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This year, I’ve done a lot of reading.
This is not entirely surprising. I spent the first six months of 2011 working in a book store, and the second half on an MA course, and both of those are occupations that do tend to bring you into contact with the written word. Factor in that I was a book addict to begin with, and it all adds up to a lot of newly filled shelves and a fairly empty bank account. As far as I’m concerned, though, it was entirely worth it.
Most of the books I read were interesting, many were good, some were horrible and a few were absolutely wonderful. This is my pick of what 2011 had to offer with, as you will see, a little bit of cheating to allow for the inclusion of books originally published several years ago in their original language but which came out in English during this year.
New Finnish Grammar – Diego Marani
I get a little bit of hipster smugness when I talk about this one. This dull-looking book (grey cover, in translation, by someone you’ve never heard of) was the word-of-mouth find of my year, and one of the most beautifully written things I’ve ever read. Stunningly simple and perfectly understated – its gently-moving plot centres around a sailor who loses his memory and his language during World War II – it does things with language that will have anyone aspiring to be a writer weeping out of pure jealousy. Absolutely incredible.
The Tiger’s Wife – Tea Obreht
When I heard about Tea Obreht, I hated her immediately. She is 25 years old, The Tiger’s Wife is her first novel and she won the Orange prize with it. Then I actually read The Tiger’s Wife, and I hated Tea Obreht even more, because it’s wonderful. Its story is immediately engaging, and written in a way that’s so light and vivid it’s a pleasure to read. It’s also got a brilliant, dirty sense of humour that makes the reader buy its maddest plot twists (and they’re fairly mad – its plot involves a man who can’t die and a tiger who comes to live in a small Balkan town). Gory, weird magical realism with more than a hint of Angela Carter to it (which, for me, is extremely high praise), it’s lovely, hilarious and disturbing by turns, and absolutely deserves all the prizes it gets.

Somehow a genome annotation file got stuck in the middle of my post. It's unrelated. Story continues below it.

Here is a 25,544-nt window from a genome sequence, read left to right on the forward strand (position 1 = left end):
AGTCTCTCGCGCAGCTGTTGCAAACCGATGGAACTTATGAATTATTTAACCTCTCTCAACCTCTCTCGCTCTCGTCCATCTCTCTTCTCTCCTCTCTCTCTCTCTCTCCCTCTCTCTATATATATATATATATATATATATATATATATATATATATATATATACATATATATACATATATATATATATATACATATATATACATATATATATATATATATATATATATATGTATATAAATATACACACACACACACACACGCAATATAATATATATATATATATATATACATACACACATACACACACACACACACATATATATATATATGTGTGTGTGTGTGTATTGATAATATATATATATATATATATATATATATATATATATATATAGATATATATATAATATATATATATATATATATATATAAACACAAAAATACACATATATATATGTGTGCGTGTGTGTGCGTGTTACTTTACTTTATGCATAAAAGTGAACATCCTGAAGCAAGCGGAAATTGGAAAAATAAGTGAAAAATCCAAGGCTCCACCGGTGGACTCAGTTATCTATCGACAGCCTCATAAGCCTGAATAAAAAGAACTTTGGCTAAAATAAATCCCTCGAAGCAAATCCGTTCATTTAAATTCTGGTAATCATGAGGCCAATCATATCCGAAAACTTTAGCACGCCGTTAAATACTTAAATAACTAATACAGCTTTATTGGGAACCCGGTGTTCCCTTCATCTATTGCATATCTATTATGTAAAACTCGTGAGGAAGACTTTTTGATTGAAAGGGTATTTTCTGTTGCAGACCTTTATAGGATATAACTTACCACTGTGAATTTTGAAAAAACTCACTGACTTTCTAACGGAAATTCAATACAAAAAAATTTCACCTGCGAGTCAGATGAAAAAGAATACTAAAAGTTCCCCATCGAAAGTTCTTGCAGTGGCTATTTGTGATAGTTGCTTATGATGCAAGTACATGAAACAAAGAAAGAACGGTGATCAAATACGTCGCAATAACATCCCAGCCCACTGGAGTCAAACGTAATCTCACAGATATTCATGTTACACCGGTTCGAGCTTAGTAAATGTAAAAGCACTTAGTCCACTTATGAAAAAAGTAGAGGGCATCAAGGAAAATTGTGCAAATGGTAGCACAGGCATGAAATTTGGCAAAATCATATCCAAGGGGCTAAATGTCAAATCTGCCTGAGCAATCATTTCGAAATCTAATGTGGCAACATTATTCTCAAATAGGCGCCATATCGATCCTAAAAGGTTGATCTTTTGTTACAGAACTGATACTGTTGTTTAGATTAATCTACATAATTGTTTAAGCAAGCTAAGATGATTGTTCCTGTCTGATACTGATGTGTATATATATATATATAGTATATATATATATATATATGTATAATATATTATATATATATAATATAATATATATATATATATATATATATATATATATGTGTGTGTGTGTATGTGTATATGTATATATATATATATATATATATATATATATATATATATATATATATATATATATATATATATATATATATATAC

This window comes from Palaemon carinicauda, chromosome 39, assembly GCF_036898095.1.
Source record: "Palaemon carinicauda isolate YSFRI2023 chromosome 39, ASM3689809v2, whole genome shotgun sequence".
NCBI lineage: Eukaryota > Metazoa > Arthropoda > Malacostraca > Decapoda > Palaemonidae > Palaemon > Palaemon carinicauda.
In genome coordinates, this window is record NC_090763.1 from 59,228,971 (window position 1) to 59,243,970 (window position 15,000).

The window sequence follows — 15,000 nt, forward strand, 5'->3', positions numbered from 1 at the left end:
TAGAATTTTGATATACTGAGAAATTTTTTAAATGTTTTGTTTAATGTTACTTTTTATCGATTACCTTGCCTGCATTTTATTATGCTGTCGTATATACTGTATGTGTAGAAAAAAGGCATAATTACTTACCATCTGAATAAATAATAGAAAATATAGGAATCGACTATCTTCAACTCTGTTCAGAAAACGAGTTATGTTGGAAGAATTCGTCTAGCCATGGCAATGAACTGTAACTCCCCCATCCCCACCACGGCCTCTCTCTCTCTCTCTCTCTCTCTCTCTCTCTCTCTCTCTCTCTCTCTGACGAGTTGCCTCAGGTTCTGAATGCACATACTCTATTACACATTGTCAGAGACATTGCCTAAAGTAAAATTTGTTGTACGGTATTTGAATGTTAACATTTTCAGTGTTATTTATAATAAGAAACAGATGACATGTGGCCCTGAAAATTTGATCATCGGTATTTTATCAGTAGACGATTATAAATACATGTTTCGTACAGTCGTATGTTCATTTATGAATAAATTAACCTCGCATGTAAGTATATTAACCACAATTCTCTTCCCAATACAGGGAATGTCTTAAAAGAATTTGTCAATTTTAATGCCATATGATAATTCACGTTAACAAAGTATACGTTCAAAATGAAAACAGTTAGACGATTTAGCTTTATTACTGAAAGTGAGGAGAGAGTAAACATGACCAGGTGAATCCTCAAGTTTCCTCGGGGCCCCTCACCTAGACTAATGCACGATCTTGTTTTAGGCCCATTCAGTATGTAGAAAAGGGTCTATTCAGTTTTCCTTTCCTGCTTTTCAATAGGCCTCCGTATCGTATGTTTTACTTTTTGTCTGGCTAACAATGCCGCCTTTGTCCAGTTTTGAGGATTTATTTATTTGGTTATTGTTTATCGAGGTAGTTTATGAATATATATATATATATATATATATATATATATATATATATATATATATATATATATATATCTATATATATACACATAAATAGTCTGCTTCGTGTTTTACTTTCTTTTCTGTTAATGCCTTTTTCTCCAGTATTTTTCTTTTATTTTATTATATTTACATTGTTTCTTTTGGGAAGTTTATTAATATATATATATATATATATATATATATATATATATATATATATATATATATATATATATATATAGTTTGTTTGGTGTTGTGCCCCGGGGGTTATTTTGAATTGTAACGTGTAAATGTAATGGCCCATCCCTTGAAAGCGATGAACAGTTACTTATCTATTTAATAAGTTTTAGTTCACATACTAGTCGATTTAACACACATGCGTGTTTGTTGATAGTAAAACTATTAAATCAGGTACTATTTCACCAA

The Lost Books of the Odyssey – Zachary Mason
This one might be even odder than The Tiger’s Wife. A bizarre, clever and at times extremely eerie book that plays with what we think we know about the story of the Odyssey. It retells the familiar material over and over again, with a slightly nightmarish twist in the tale each time – what would happen if Penelope married one of the suitors? If Odysseus had died at sea? If Helen had never run away with Paris? (The answer, in The Lost Books of the Odyssey, is: extremely creepy things). You probably do have to be familiar with the original to get the most out of this, but if you are, The Lost Books of the Odyssey is fascinating, spine-tingling stuff.
Censoring an Iranian Love Story – Shahriar Mandanipour
This is the kind of fiction that turns facts about other people far away – in this case Iran, where we all know in a vague way that things are Very Bad – into something that feels entirely real to you. It’s a love story about a place so horrifically repressive that there can’t be any love stories, a book about what censorship really does to human beings. Terrifying, astonishing and darkly funny, it’s a mind-bendingly clever concept that’s beautifully executed (in this case an unfortunately apt word choice), and the saddest thing about it is that in places it’s clearly not very fictional at all.
The Invention of Murder – Judith Flanders
A far more light-hearted look at the facts behind fiction was Judith Flanders’s study of the Victorian origins of our national love affair with murder. The British adore a good murder (see: Christie, Agatha; Murders, Midsomer; The Daily Mail, half of the articles in it), and this book, a perfect mix of scholarly analysis and gossipy interest, gives the weird-but-true stories of the (quite nasty) events that started it all off. It’s a fascinating subject, and Judith Flanders has researched it well, presenting the results readably and with a clear interest in the stories she’s telling. Since these include bodies in barns, dead men in train carriages and locked room mysteries, it’s difficult not to be just as sucked in by them as their original audience was. A very guilty pleasure.
The Hummingbird Bakery Cake Days – Tarek Malouf
When I wasn’t reading books, I spent a lot of 2011 cooking from them. I have a sweet tooth and an American taste in red velvet and buttercream, and so the Hummingbird Bakery occupies a place in my heart that is bordering on religious obsession. As far as I’m concerned, this book is the last word in cakes (Guinness and chocolate! Blueberry crumble! Maple pecan!), cupcakes (Tiramisu! Earl Grey! That red velvet!), and things so sugary that your teeth will crumble away as soon as you look at them. The only problem I have with it is that Tesco’s has not yet woken up to the near-medicinal need for buttermilk that Cake Days induces in its readers.
So, that was the distillation of my year in books. But it doesn’t end there. My Christmas list looks a lot like an Amazon wishlist, so I’m fairly sure my 2012 is going to be just as bookish as 2011 was. I can’t wait.
Robin started out writing literary features for Litro and joined the team in November 2012. She is from Oxford by way of California, and she recently completed an English Literature MA at King's College, London. Her dissertation was on crime fiction, so she can now officially refer to herself as an expert in murder (she's not sure whether she should be proud of that). Robin reviews books for The Bookbag and on her own personal blog, redbreastedbird.blogspot.co.uk. She also writes children's novels. Luckily, she believes that you can never have too many books in your life.